Holiday hits on variety

This Halloween, schools are urging careful costume decisions amongst students.


The Dakota Student/Keisuke Yoshimura

A display of Halloween decorations outside Swanson residence hall. Photo by Chester Beltowski.

A recent email from the University of Minnesota advising students to think twice about their costume choices made its way to the inboxes of many UND staff and faculty last week.

The email, addressing costumes, was sent out to the University of Minnesota’s students prior to the Halloween festivities. It reminded students to be thoughtful while celebrating the holiday, but in particular to, “keep in mind that certain Halloween costumes inappropriately perpetuate racial, cultural, and gender stereotypes.”

Vice President for Student Affairs Lori Reesor appreciated the philosophy and intent of the message.

“I think that it’s an opportunity to educate students on decision making,” Reesor said. “On what may seem innocent and fun, but can often be stereotypical and disrespectful to other people.”

Students were warned that  “although it may not be the intent, these costumes, and choosing to wear them, can depict identities in ways that are offensive or hurtful to others,” and were encouraged to “take care” in selecting their own costumes this year.

UND has not taken a public stance on the issue, but Reesor wishes it had.

“I would think as an institution we would agree with that philosophy,” Reesor said. “I wish we would have, it could have been a great opportunity to have students to be thoughtful before they go out for Halloween.”

Reesor said it is unfortunate people still have to be told what is or isn’t appropriate.

“I think we’ve made great progress in terms of diversity and inclusion, but I also know we still have work to do,” Reesor said. “It’s just an opportunity to educate people about that some costumes are stereotypical and offensive and are based on old stereotypes that people don’t want perpetuated anymore.”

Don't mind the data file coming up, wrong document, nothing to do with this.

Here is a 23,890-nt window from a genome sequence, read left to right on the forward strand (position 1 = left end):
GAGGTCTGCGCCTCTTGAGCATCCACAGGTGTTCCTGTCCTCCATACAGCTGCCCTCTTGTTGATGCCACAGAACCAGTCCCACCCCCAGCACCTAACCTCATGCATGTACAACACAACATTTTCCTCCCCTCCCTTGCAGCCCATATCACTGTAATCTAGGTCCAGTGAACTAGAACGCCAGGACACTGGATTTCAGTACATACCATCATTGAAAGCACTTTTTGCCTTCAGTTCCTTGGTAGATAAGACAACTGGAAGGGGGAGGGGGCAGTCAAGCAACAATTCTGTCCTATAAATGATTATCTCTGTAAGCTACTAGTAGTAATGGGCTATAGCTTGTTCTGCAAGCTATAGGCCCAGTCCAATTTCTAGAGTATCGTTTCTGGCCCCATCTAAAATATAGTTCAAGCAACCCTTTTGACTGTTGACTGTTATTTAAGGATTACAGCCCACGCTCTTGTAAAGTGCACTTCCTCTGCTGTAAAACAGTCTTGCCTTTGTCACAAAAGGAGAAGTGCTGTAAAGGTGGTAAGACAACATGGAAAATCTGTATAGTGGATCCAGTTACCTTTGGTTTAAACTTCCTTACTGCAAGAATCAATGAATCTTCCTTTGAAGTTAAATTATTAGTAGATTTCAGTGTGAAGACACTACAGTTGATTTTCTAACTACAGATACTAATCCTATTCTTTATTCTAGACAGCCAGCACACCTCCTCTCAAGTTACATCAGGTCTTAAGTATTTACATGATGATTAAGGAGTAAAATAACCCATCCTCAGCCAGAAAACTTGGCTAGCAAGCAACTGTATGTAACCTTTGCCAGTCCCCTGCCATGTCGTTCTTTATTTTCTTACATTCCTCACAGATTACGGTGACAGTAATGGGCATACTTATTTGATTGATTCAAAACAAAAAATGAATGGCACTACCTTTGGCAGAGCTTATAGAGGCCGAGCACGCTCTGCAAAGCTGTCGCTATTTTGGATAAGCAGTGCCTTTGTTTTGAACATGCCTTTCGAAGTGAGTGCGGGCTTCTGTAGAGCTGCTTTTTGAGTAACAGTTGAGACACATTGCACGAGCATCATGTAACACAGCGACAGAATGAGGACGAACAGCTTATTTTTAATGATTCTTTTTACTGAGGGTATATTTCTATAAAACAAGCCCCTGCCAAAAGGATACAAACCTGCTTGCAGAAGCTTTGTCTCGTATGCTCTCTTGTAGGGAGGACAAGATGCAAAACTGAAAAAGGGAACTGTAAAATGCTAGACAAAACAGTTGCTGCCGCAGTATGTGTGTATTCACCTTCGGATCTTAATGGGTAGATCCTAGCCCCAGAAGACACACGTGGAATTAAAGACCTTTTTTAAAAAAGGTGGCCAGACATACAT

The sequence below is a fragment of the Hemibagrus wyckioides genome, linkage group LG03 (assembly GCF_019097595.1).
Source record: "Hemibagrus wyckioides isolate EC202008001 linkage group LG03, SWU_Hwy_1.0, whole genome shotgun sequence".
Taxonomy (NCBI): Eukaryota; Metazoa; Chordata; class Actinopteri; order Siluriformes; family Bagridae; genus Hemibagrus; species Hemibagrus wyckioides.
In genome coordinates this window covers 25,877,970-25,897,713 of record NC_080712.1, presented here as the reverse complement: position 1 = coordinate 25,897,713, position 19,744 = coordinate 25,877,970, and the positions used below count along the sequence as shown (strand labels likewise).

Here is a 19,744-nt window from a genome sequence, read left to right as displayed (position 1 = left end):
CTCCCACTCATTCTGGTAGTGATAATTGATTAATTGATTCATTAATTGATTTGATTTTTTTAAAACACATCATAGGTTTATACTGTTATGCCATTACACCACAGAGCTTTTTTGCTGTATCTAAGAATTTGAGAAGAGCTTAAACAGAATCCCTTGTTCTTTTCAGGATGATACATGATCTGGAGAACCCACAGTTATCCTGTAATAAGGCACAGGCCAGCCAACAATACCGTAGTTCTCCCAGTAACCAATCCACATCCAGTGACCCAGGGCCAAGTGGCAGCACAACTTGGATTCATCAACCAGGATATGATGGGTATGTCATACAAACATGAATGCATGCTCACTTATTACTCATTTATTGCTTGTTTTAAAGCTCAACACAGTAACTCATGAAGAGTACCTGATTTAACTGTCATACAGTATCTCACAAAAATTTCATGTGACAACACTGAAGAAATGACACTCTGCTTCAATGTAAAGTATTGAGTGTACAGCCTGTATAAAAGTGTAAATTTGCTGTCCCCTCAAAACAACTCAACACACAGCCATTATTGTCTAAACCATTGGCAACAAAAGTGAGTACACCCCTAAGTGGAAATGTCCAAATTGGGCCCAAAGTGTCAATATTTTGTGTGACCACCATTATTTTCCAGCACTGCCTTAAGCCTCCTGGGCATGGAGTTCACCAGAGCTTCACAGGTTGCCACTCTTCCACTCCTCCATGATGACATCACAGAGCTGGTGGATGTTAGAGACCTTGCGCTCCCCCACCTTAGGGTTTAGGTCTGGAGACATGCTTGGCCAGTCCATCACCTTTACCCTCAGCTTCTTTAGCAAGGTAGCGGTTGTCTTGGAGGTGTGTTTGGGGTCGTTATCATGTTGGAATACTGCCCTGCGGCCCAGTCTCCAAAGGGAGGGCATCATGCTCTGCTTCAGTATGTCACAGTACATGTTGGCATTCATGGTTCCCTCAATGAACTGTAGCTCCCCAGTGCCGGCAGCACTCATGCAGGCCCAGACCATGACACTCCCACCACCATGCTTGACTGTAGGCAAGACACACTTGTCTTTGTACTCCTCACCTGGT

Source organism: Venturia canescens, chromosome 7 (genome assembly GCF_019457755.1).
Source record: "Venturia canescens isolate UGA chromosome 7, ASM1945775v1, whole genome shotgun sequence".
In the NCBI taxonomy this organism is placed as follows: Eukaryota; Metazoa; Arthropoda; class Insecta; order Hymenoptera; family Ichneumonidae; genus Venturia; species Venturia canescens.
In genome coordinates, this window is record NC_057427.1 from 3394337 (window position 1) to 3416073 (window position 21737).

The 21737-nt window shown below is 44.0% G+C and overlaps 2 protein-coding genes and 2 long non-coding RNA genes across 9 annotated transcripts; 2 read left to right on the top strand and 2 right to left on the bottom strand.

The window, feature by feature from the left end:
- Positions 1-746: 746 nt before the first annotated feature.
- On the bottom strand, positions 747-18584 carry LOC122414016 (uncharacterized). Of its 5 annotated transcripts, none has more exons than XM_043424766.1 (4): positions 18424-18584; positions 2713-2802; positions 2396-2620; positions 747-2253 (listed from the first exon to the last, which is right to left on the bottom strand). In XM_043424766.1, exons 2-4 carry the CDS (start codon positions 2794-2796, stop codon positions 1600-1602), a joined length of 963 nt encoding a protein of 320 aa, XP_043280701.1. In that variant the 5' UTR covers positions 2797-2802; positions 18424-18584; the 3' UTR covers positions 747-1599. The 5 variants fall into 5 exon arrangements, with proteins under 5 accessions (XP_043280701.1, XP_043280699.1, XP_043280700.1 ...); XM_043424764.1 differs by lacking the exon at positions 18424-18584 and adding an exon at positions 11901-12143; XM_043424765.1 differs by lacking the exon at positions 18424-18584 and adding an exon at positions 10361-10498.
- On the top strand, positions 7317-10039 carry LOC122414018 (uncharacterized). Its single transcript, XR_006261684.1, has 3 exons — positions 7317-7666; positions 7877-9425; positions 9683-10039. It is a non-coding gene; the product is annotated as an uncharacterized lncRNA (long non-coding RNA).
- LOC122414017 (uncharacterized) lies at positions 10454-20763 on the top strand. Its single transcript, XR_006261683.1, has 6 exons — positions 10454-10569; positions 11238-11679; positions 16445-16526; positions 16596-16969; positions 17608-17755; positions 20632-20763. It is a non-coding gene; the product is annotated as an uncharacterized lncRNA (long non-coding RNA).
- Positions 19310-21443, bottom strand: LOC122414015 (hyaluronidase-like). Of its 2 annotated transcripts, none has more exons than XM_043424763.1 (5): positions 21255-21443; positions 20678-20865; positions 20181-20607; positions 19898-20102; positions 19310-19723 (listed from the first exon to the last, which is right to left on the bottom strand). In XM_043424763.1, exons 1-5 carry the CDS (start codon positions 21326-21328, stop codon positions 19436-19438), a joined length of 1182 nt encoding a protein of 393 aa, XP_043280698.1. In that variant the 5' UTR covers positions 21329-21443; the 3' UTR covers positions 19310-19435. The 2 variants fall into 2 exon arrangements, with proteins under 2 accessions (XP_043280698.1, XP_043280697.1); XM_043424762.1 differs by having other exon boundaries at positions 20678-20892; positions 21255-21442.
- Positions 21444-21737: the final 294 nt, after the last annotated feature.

Student assistant Yolonda Cox and the Multicultural Center see it differently.

“The mind set has changed, but just to reinforce to be sensitive to other cultures (and) to other ethnicities may have been the purpose of the email,” she said.

While addressing the issues of perpetuating racial, gender and cultural stereotypes on Halloween is a helpful step, both Reesor and Cox agree dialogue with the both sides may provide better understanding and communication.

“I think that dialogue is the key to all of this,” Reesor said. “The only way we’re going to learn about other cultures and backgrounds is if we have open conversations … and if anything an email like this helps have those conversations of what may be offensive to one is not to others.”

Cox acknowledges that even with dialogue things may not change.

“I think there can be a dialogue, but I guess at the end of the day, you have to remember that people will still do what they want to do,” she said. “But, as long as there’s an avenue for someone or a group of people who feel offended by such a costume, then there should be some type of way they could voice their concerns regarding that.”

Reesor said there is avenue for students who are harassed, offended or discriminated against to voice their concerns through the Dean of Students Office.

“Other people think that we’re all too sensitive,” Reesor said. “But, if somebody said to a friend, ‘that hurts me, it makes me feel bad,’ why would you disregard that? So to me it’s about respecting people’s wishes and being respectful of those issues.”

Paula Kaledzi is a staff writer for The Dakota Student. She can be reached at [email protected].